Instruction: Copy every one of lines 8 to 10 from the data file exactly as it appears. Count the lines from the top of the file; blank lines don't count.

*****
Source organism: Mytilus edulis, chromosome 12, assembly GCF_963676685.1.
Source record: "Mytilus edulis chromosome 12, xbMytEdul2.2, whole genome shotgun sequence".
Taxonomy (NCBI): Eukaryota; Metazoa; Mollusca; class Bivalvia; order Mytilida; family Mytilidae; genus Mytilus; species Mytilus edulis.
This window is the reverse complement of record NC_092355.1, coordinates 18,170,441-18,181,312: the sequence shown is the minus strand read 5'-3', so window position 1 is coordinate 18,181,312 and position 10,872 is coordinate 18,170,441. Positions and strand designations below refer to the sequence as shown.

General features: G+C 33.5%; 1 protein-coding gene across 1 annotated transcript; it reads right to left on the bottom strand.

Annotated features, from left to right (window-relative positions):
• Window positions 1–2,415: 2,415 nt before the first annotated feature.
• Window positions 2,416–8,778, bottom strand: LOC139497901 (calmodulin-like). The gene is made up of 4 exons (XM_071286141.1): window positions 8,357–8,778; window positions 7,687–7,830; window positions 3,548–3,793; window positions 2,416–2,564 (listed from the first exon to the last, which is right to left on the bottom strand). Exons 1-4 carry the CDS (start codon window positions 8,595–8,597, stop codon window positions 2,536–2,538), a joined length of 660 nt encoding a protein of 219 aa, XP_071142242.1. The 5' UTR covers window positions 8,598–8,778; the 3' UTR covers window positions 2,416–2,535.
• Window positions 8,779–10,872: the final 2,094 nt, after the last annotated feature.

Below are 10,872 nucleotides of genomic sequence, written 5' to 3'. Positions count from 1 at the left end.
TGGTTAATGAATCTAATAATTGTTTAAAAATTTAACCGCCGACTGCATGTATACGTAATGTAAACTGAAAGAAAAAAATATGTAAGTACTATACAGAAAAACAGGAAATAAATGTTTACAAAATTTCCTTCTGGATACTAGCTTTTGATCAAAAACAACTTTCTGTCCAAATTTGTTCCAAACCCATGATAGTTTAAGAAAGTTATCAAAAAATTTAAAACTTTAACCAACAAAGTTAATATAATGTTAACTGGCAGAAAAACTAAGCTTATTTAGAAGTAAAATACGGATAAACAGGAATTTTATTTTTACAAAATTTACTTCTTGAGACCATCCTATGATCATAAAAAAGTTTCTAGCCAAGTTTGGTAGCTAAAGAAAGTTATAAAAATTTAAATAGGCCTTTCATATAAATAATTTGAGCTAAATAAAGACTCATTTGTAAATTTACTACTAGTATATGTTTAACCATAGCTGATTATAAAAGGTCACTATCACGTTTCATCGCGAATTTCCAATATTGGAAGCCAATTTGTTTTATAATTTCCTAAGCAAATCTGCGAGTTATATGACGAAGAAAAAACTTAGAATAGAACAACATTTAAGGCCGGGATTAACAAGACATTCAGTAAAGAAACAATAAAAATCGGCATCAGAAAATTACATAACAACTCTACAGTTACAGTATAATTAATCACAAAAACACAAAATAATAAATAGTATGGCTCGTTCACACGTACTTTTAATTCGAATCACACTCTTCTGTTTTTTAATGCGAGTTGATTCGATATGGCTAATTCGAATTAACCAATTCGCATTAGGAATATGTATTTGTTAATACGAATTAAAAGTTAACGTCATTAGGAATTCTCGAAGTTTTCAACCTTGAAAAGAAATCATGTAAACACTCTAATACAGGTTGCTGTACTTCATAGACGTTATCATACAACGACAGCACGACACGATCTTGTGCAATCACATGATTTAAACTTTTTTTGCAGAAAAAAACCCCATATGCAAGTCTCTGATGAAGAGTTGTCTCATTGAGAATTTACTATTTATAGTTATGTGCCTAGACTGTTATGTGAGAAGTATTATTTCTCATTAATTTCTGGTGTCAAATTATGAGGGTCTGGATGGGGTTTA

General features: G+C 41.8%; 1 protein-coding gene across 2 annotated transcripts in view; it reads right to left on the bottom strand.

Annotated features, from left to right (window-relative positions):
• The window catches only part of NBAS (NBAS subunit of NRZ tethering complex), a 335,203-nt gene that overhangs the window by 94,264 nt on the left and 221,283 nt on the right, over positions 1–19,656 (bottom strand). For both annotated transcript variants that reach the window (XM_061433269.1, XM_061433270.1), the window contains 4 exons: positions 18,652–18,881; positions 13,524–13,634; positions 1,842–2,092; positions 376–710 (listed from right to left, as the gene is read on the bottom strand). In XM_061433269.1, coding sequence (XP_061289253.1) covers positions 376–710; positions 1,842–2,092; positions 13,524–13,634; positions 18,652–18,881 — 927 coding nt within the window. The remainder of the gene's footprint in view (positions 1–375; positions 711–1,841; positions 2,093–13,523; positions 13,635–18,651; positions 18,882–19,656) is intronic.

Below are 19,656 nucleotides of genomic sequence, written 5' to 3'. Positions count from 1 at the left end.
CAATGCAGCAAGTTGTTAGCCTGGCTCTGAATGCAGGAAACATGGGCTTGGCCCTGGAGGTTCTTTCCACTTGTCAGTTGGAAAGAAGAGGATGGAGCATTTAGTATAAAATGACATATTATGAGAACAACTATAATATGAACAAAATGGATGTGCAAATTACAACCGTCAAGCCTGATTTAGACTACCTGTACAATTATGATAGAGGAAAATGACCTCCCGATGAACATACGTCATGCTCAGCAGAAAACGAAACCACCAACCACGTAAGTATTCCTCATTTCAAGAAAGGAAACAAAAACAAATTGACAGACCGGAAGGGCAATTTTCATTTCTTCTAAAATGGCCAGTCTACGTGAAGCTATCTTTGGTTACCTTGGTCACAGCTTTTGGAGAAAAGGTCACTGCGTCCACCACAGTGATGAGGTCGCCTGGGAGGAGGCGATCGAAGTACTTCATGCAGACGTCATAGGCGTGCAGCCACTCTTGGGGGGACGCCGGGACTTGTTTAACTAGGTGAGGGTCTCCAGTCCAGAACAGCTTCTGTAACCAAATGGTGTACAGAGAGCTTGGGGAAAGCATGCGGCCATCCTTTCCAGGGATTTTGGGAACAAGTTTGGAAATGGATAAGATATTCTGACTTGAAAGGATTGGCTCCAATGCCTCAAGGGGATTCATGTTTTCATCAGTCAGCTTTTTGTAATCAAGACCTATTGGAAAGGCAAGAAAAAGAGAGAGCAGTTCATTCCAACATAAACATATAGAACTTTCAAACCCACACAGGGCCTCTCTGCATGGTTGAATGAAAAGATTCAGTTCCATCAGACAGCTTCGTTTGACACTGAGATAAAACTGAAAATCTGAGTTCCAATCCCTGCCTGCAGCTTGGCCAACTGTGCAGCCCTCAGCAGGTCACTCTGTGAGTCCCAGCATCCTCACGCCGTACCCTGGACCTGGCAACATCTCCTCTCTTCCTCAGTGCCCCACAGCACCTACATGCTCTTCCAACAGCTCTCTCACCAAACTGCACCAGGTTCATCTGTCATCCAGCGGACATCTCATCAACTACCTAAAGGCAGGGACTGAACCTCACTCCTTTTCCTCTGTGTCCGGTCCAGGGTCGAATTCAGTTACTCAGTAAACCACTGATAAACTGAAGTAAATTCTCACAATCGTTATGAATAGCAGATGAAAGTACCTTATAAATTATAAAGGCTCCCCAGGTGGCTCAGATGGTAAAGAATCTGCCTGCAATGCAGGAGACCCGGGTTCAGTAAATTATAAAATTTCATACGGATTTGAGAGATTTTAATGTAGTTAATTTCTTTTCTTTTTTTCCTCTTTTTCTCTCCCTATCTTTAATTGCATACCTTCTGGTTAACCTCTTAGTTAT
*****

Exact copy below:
• Window positions 2,416–8,778, bottom strand: LOC139497901 (calmodulin-like). The gene is made up of 4 exons (XM_071286141.1): window positions 8,357–8,778; window positions 7,687–7,830; window positions 3,548–3,793; window positions 2,416–2,564 (listed from the first exon to the last, which is right to left on the bottom strand). Exons 1-4 carry the CDS (start codon window positions 8,595–8,597, stop codon window positions 2,536–2,538), a joined length of 660 nt encoding a protein of 219 aa, XP_071142242.1. The 5' UTR covers window positions 8,598–8,778; the 3' UTR covers window positions 2,416–2,535.
• Window positions 8,779–10,872: the final 2,094 nt, after the last annotated feature.

Below are 10,872 nucleotides of genomic sequence, written 5' to 3'. Positions count from 1 at the left end.